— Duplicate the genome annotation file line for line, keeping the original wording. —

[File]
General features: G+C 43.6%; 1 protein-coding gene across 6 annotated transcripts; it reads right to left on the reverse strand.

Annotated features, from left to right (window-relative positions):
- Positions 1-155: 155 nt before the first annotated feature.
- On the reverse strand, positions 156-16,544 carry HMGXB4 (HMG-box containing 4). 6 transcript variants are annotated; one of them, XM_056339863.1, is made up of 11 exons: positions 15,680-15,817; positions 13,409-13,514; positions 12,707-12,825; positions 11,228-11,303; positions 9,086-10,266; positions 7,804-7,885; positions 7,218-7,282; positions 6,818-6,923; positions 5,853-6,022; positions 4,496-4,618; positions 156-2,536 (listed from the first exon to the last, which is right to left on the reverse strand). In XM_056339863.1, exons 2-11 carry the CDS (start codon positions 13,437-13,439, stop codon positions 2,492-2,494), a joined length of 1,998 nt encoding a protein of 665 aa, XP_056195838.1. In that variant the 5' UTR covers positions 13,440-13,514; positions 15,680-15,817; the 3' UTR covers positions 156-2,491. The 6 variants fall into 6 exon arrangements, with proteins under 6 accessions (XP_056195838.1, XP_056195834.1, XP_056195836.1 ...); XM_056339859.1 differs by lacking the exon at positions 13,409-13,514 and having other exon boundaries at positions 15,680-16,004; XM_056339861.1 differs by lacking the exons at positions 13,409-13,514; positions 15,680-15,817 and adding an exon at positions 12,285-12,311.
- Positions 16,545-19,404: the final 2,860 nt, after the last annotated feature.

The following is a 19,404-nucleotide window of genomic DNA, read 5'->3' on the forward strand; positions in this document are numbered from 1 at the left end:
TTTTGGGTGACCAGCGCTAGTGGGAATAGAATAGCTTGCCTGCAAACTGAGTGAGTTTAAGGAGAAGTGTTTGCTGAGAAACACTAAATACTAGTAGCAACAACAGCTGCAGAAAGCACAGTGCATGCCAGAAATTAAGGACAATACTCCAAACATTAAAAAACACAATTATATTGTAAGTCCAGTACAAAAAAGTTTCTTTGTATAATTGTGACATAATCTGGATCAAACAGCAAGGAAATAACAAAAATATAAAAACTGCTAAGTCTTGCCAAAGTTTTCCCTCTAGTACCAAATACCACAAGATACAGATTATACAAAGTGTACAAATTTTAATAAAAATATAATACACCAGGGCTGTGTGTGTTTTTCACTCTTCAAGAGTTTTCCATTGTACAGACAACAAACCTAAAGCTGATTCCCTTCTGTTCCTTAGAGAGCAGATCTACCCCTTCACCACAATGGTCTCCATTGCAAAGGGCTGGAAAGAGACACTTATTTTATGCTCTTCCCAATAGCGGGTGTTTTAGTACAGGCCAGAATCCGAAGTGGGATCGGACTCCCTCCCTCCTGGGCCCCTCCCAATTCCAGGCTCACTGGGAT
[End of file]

General features: G+C 43.6%; 1 protein-coding gene across 6 annotated transcripts; it reads right to left on the reverse strand.

Annotated features, from left to right (window-relative positions):
- Positions 1-155: 155 nt before the first annotated feature.
- On the reverse strand, positions 156-16,544 carry HMGXB4 (HMG-box containing 4). 6 transcript variants are annotated; one of them, XM_056339863.1, is made up of 11 exons: positions 15,680-15,817; positions 13,409-13,514; positions 12,707-12,825; positions 11,228-11,303; positions 9,086-10,266; positions 7,804-7,885; positions 7,218-7,282; positions 6,818-6,923; positions 5,853-6,022; positions 4,496-4,618; positions 156-2,536 (listed from the first exon to the last, which is right to left on the reverse strand). In XM_056339863.1, exons 2-11 carry the CDS (start codon positions 13,437-13,439, stop codon positions 2,492-2,494), a joined length of 1,998 nt encoding a protein of 665 aa, XP_056195838.1. In that variant the 5' UTR covers positions 13,440-13,514; positions 15,680-15,817; the 3' UTR covers positions 156-2,491. The 6 variants fall into 6 exon arrangements, with proteins under 6 accessions (XP_056195838.1, XP_056195834.1, XP_056195836.1 ...); XM_056339859.1 differs by lacking the exon at positions 13,409-13,514 and having other exon boundaries at positions 15,680-16,004; XM_056339861.1 differs by lacking the exons at positions 13,409-13,514; positions 15,680-15,817 and adding an exon at positions 12,285-12,311.
- Positions 16,545-19,404: the final 2,860 nt, after the last annotated feature.

The following is a 19,404-nucleotide window of genomic DNA, read 5'->3' on the forward strand; positions in this document are numbered from 1 at the left end:
TTTTGGGTGACCAGCGCTAGTGGGAATAGAATAGCTTGCCTGCAAACTGAGTGAGTTTAAGGAGAAGTGTTTGCTGAGAAACACTAAATACTAGTAGCAACAACAGCTGCAGAAAGCACAGTGCATGCCAGAAATTAAGGACAATACTCCAAACATTAAAAAACACAATTATATTGTAAGTCCAGTACAAAAAAGTTTCTTTGTATAATTGTGACATAATCTGGATCAAACAGCAAGGAAATAACAAAAATATAAAAACTGCTAAGTCTTGCCAAAGTTTTCCCTCTAGTACCAAATACCACAAGATACAGATTATACAAAGTGTACAAATTTTAATAAAAATATAATACACCAGGGCTGTGTGTGTTTTTCACTCTTCAAGAGTTTTCCATTGTACAGACAACAAACCTAAAGCTGATTCCCTTCTGTTCCTTAGAGAGCAGATCTACCCCTTCACCACAATGGTCTCCATTGCAAAGGGCTGGAAAGAGACACTTATTTTATGCTCTTCCCAATAGCGGGTGTTTTAGTACAGGCCAGAATCCGAAGTGGGATCGGACTCCCTCCCTCCTGGGCCCCTCCCAATTCCAGGCTCACTGGGAT